Bruce Canepa may be best known for bringing the Porsche 959 to America and tweaking the platform ever since, but as a specialist dealer, his highly equipped workshop also houses over 100 other rare cars at any given moment. As a former Pikes Peak, IMSA GT, sprint car, supermodified, and Trans Am racer, Canepa also maintains what’s known as the The Canepa Motorsport Museum, a collection of his favorite historically significant speed machines.
Upstairs at the showroom in California’s Scotts Valley, you can feast your eyes on such available collectibles as Chip Ganassi’s personal Ford GT, Jerry Seinfeld’s Porsche 964 RS, a McLaren P1 GTR, a perfect BMW M1, and both a 289 and a 427 Cobra. In addition to several 356s, Jaguars, and Ferraris, the museum is home to a few cars that have been with Canepa since the late ’70s.
The journey begins with Canepa’s first Pikes Peak car from 1979, a 1000-pound gravel racer with a 400-hp Porsche turbo powerplant. Next up is the first RSR Porsche built as a works car, 1974’s Le Mans class winner. Continuing with the theme, there’s Canepa’s single-turbo 1977 934.5 built for IMSA, parked close to a late factory 935 with a Joest Racing widebody kit. The other Porsche 935 in-house is the final and fastest Kremer evolution, the mighty K4.
When one likes 917s, it’s good to have both 1970’s Daytona winner 917K and the later Can Am version rated at 1200 hp in qualifying tune. While these cars use basic aluminum tubs, the 962C of Jackie Ickx and Jochen Mass is also present to take you into the composite era.
Porsches aside, there’s the 1970 AMC Javelin Trans Am campaigned by Penske Racing, Steve McQueen’s 1961 Cooper T56 Formula Junior, the 1969 Ford 427 Torino from the only year Richard Petty drove for the Blue Oval, and an all-original Austin Healey from the golden era of sports car racing. These are kept company by Jochen Mass’s Ford-powered 1972 Chevron B21; Dan Gurney’s first Indy Car, the 1966 Eagle T1F; the ultra-fast Lola T9100 Indy Car from 1991; the second chassis of Dale Earnhardt’s 200-mph Chevrolet Monte Carlo from the 1987 season; the only Audi R15 TDI Le Mans prototype in private hands; the wonderful, Pininfarina-designed Lancia Montecarlo Group 4 racer; and a Fiat Abarth 1000 Berlina Corsa from 1969.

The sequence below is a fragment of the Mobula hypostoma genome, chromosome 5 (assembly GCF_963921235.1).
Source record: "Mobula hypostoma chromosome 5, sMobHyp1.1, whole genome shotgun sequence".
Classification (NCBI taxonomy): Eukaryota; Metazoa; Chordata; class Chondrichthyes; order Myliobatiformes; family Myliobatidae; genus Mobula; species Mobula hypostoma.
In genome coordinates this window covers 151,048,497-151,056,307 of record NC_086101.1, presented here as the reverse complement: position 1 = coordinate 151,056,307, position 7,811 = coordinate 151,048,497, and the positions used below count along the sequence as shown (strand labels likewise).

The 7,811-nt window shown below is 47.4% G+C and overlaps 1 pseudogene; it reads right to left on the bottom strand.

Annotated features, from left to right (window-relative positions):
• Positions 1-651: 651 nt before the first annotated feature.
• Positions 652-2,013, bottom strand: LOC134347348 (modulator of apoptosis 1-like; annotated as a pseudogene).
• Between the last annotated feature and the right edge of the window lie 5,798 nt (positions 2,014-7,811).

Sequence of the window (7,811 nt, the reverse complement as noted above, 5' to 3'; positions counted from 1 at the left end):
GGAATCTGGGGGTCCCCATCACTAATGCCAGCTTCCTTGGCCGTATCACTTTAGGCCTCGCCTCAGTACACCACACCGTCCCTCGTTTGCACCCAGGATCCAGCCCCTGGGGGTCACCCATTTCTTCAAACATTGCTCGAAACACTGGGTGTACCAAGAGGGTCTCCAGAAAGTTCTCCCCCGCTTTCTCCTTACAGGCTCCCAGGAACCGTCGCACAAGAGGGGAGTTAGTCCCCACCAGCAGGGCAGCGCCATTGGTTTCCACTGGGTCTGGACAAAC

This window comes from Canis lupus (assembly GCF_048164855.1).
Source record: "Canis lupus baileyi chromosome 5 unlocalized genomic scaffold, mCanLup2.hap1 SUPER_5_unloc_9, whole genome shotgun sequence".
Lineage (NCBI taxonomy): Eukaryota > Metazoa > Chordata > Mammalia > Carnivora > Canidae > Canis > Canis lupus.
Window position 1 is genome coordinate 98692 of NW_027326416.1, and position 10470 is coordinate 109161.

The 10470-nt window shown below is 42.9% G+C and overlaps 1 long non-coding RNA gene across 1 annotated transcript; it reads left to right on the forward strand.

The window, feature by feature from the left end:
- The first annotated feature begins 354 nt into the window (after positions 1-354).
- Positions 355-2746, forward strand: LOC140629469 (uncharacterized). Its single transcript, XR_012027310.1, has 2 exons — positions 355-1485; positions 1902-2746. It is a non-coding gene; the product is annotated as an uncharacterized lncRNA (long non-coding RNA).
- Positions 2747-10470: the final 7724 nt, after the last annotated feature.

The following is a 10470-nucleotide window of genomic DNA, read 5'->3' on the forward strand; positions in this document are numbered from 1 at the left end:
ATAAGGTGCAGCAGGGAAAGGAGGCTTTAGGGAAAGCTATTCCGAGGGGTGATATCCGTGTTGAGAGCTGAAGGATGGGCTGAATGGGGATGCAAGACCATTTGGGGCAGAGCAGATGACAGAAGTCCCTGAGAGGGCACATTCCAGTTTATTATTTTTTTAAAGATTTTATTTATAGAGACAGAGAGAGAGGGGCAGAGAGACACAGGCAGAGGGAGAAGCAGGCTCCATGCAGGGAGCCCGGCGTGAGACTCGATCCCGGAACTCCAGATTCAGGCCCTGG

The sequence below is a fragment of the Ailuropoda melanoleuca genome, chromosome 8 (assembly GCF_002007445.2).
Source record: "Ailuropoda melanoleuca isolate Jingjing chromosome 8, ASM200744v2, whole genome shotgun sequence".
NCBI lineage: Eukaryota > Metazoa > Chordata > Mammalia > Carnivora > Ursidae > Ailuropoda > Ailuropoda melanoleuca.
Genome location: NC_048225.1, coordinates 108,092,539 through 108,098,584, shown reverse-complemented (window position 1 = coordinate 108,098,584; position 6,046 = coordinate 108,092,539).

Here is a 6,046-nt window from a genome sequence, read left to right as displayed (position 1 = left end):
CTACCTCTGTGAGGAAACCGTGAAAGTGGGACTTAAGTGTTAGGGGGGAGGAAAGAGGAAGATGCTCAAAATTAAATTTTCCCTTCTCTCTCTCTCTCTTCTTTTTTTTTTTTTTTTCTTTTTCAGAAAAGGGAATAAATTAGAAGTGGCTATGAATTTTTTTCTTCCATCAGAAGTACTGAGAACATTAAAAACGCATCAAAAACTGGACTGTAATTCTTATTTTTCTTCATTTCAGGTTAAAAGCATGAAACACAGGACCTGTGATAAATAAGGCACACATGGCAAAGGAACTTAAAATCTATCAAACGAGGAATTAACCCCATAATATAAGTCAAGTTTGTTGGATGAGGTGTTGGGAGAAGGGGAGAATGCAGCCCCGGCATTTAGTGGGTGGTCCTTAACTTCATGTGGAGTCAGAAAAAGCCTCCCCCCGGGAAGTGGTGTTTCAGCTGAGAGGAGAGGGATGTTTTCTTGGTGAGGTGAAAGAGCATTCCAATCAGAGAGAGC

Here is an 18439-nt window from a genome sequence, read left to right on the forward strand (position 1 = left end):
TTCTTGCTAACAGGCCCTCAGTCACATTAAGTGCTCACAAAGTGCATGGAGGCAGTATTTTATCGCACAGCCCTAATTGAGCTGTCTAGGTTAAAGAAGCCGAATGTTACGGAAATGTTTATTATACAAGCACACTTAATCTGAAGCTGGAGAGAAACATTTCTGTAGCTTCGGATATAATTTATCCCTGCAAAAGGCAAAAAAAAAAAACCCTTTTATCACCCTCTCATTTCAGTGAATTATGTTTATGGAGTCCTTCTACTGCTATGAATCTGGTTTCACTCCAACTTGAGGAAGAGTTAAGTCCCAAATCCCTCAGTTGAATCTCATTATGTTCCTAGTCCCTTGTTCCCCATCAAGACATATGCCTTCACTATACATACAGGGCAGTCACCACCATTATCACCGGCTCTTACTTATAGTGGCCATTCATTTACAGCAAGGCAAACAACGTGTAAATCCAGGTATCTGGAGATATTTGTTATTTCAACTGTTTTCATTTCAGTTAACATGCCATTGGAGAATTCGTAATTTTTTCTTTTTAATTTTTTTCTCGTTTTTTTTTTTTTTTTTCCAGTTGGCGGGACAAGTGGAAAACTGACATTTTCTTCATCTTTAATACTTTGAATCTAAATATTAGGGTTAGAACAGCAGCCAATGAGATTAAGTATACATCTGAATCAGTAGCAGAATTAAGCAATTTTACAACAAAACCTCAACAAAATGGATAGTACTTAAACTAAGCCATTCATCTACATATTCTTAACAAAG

Further U.S.-specific gems include a 1976 Maxwell Sprint car in dirt configuration, Don Prudhomme’s 3000-hp Shelby Super Snake Top Fuel Dragster from 1967, a ’34 Ford hot rod with a supercharged flathead built for Bonneville, and three generations of Sprint and Indy cars: 1953’s Kurtis 500B, 1960’s 1960 Kuzma USAC, and the 1961 Estes Sprint Car.
Here’s Bruce Canepa to tell you all about them:
To get a better understanding of what Canepa is doing, we have to visit his workshop and storage facility. With at least fifty projects managed at any given moment, the place is home to over a hundred vehicles of all colors, shapes and origins. Apart from the plating of parts, every process is kept in-house: fabrication, machining, upholstery, body and paint, engines, and composite work.
Canepa’s team has rebuilt around 14 Porsche 959s so far, with its upgraded 959 SCs rated at 950 hp on E85. These specials take roughly 4300 hours to finish, but they are hardly the only Porsches on the team’s to-do list. Other projects include the Esso-liveried 911 rally car Jean Todt co-piloted in 1974; the final, 1800-pound 911 R prototype (#4); several 356 Outlaws; a 993 GT2; and even a one-off known as 2000’s Carrera GT prototype. However, because Bruce Canepa will gear up for any challenge he fancies, the shop currently also deals with oddities such as a stealth Maybach and a ’67 Cadillac Eldorado Custom, tube-framed wonders such as an early Lamborghini Countach, supercars like a Bugatti EB110, and several classic Ferraris and Jaguars.
What would such a place have in the racing car section of the workshop? I guess you’ll have to find out with the man himself, courtesy of the Petersen Automotive Museum: